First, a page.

A British man has not become the world's first person to be cured of HIV using a new treatment technique. While the virus is "undetectable" in the 44-year-old's blood, it is still very early days and researchers will continue to carry out tests on him for the next five years – during which time he will remain on anti-retroviral therapy.
News of the man's encouraging results was announced in the Sunday Times. Scientists from Oxford University, KCL, Imperial, UCL and Cambridge University trialled the therapy on 50 people living with HIV.
One of the main problems with finding a cure for HIV is that the virus targets T-cells (involved in the immune system) and integrates into its DNA. If the T-cell is active, HIV is able to hijack it to create more of the virus to infect more T-cells. However, the virus can also be inactive, meaning hidden reservoirs can remain in the body waiting to be woken up.
Antiretroviral therapy (ART) works by targeting the active cells, but they cannot find the inactive ones so can never rid the body of the virus altogether.
The latest therapy wakes up all the inactive HIV cells before targeting them – known as shock and kill technique.
The team used the drug Vorinostat to activate the dormant T-cells. ART and a vaccine were then used to get rid of the latent reservoirs of HIV that live in the body.
Following the treatment, tests showed the virus was undetectable in the blood of one of the patients. However, this does not necessarily mean he has been cured of HIV. Doctors said they will continue to monitor him for five years and that he should continue taking ART. It will be several more months before scientists can find out if the virus has been removed – and far longer to find out if the patient has been cured.
Sarah Fidler, a consultant physician at Imperial College London who worked on the trial, said: "This therapy is specifically designed to clear the body of all HIV viruses, including dormant ones. It has worked in the laboratory and there is good evidence it will work in humans too but we must stress we are still a long way from any actual therapy. We will continue with medical tests for the next five years and at the moment we are not recommending stopping ART but in the future depending on the test results we may explore this."
Ian Green, Chief Executive of Terrence Higgins Trust, added: "HIV treatment currently focuses on reducing the amount of HIV in the blood to 'undetectable' levels, meaning the patient stays well and the virus cannot be transmitted. However there is still no cure for HIV, and we welcome this ambitious study which looks to eradicate the virus completely from the bodies of people living with HIV, instead of suppressing it. It's very early days, but we hope the results will help future studies on the way to finding a cure in years to come.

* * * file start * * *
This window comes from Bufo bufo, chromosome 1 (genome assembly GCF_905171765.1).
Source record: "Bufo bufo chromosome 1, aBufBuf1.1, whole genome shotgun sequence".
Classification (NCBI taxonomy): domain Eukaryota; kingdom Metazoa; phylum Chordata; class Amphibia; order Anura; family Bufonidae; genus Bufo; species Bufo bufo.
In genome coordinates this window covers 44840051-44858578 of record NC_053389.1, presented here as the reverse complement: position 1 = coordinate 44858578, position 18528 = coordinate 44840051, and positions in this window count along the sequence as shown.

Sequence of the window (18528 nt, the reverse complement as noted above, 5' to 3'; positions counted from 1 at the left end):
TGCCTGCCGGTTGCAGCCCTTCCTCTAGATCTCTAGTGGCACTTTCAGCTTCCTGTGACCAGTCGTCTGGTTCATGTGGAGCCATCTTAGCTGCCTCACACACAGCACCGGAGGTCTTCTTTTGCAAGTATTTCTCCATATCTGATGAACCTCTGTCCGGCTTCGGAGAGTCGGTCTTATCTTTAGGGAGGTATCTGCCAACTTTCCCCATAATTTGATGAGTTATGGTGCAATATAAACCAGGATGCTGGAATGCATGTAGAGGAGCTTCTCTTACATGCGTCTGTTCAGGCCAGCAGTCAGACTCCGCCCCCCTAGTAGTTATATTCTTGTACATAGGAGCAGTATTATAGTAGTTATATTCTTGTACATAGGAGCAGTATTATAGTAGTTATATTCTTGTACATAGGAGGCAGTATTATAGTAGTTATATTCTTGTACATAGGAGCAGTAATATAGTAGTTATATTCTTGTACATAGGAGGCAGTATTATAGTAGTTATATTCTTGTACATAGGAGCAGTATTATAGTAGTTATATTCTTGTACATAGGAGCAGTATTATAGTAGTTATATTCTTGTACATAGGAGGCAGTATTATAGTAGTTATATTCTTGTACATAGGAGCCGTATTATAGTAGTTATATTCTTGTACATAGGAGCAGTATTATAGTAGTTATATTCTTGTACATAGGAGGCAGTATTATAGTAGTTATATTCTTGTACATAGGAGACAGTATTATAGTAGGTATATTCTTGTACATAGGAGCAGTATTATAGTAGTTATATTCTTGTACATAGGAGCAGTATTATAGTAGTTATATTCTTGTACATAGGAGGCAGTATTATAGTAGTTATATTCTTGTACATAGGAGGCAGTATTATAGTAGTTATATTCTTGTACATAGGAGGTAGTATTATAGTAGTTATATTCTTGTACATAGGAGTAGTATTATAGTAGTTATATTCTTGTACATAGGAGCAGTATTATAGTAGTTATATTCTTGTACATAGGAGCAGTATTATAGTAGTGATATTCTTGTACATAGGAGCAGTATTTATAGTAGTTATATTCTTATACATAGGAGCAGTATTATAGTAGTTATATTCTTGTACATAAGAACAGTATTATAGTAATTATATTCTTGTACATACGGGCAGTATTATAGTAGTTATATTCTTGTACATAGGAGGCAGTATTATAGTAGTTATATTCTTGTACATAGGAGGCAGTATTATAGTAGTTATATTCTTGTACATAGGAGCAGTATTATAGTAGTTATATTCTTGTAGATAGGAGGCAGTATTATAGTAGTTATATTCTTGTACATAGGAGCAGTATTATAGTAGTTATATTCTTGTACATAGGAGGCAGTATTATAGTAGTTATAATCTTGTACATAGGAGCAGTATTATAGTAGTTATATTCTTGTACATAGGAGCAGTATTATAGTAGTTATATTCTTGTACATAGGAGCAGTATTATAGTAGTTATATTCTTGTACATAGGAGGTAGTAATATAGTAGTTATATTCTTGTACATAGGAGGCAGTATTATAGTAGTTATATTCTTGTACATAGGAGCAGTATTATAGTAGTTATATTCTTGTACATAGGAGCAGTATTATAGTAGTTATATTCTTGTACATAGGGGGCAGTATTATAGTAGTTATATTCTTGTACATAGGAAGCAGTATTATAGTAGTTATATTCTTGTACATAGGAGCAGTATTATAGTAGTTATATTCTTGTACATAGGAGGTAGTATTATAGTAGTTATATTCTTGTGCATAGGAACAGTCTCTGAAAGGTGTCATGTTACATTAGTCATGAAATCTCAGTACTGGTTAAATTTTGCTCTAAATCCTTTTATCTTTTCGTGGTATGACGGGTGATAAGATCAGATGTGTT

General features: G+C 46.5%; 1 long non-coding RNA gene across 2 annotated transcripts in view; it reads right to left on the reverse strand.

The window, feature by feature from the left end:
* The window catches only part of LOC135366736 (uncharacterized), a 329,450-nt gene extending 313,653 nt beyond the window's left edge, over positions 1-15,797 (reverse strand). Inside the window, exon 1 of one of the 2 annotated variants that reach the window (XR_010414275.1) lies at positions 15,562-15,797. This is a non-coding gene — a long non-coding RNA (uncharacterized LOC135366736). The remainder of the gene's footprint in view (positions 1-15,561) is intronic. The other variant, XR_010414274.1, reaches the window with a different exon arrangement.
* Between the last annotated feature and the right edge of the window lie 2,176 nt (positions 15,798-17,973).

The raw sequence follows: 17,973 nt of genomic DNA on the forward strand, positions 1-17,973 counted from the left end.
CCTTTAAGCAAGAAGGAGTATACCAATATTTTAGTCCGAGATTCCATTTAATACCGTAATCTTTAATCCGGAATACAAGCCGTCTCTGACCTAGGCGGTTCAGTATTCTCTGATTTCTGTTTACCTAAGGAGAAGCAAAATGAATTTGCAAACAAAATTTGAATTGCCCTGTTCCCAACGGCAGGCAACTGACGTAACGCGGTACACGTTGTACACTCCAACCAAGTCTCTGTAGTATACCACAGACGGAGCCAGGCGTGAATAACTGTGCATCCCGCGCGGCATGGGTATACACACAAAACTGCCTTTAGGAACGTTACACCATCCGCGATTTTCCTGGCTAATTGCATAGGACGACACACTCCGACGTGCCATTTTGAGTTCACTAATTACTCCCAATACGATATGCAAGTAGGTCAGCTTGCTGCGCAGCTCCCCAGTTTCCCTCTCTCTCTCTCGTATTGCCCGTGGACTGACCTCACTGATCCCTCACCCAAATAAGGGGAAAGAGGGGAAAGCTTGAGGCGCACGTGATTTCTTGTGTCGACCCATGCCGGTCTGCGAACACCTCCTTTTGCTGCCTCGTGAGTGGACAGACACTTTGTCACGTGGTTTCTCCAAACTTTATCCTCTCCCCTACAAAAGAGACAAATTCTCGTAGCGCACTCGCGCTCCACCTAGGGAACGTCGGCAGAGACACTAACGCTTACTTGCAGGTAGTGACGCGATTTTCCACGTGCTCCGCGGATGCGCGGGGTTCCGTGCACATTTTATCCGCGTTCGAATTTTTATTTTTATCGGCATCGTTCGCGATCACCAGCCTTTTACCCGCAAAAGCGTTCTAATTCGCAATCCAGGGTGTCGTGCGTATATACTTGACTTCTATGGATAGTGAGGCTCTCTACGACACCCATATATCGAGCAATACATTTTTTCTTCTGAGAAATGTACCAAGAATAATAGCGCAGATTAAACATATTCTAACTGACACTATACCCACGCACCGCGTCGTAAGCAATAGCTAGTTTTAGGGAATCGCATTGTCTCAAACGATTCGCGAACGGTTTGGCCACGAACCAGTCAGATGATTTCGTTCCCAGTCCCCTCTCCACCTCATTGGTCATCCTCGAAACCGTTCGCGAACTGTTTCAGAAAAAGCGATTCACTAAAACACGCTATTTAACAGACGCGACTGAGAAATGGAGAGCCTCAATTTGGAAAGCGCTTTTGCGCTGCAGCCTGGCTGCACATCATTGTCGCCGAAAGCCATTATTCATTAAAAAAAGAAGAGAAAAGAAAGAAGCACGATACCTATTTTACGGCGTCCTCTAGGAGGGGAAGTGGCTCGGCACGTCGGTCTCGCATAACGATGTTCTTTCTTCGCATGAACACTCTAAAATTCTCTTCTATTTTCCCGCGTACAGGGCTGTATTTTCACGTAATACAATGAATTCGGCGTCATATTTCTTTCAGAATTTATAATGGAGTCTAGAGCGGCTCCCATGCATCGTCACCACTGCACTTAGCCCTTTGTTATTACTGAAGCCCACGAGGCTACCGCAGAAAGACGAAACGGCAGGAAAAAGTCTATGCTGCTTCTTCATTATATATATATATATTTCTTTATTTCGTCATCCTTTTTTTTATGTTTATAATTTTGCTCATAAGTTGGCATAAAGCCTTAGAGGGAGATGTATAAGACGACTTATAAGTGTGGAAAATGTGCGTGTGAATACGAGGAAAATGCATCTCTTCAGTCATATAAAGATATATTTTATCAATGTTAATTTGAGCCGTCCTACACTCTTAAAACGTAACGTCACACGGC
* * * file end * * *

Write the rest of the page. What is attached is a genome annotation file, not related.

"Until that time it is still important that we continue to work towards ending HIV transmission and encouraging regular testing as we know that early diagnosis and effective treatment mean people living with HIV can expect long and healthy lives, and won't transmit the virus to others."
No viable cure yet
A number of experts have said the latest results are very promising, but warn this is another step in the search for a cure - not an actual cure. Mark Samuels, managing director of the National Institute for Health Research Office for Clinical Research Infrastructure, said: "This is one of the first serious attempts at a full cure for HIV. We are exploring the real possibility of curing HIV. This is a huge challenge and it's still early days but the progress has been remarkable."
Historically, only one person has ever been cured of HIV. Timothy Brown was diagnosed in 1995. After living with HIV without problems for many years, he began feeling tired and was eventually diagnosed with acute myeloid leukaemia. While treating the disease, he got an infection and had to be placed in a medically-induced coma.
Eventually, he agreed to undergo a stem cell transplant from a donor who was naturally resistant to HIV. Stem cells were transplanted into Brown and after three months without ART, there was no sign of the virus in his blood. He has been free of the virus for almost a decade. It is not exactly clear how or why the treatment worked on Brown and it has not been replicated in any other person.
Hope for another HIV cure came more recently after a baby was apparently 'cured' after being treated with antiretroviral therapy just hours after being born. The baby's mother had HIV but received no medication during her pregnancy. The baby, from Mississippi, was treated until she was 18-months-old, at which point the virus was undetectable. This led doctors to cautiously say she had been cured.
However, two years after stopping treatment the virus returned. R J Simonds, from the Elizabeth Glaser Paediatric AIDS Foundation, said that while the outcome was disappointing, it was still a step forward in the search for a cure. "Although we had high hopes that the child would remain HIV-free, this case represents important research that still provides a tremendous learning opportunity about how rapid, early treatment affects the body's response to HIV, especially in newborns, which eventually could lead to a cure" Simonds said.
It is estimated that 36.7 million people were living with HIV/Aids at the end of 2015, with countries in sub-Saharan Africa most affected. In the UK, 103,700 people live with HIV, for which most are currently receiving treatment.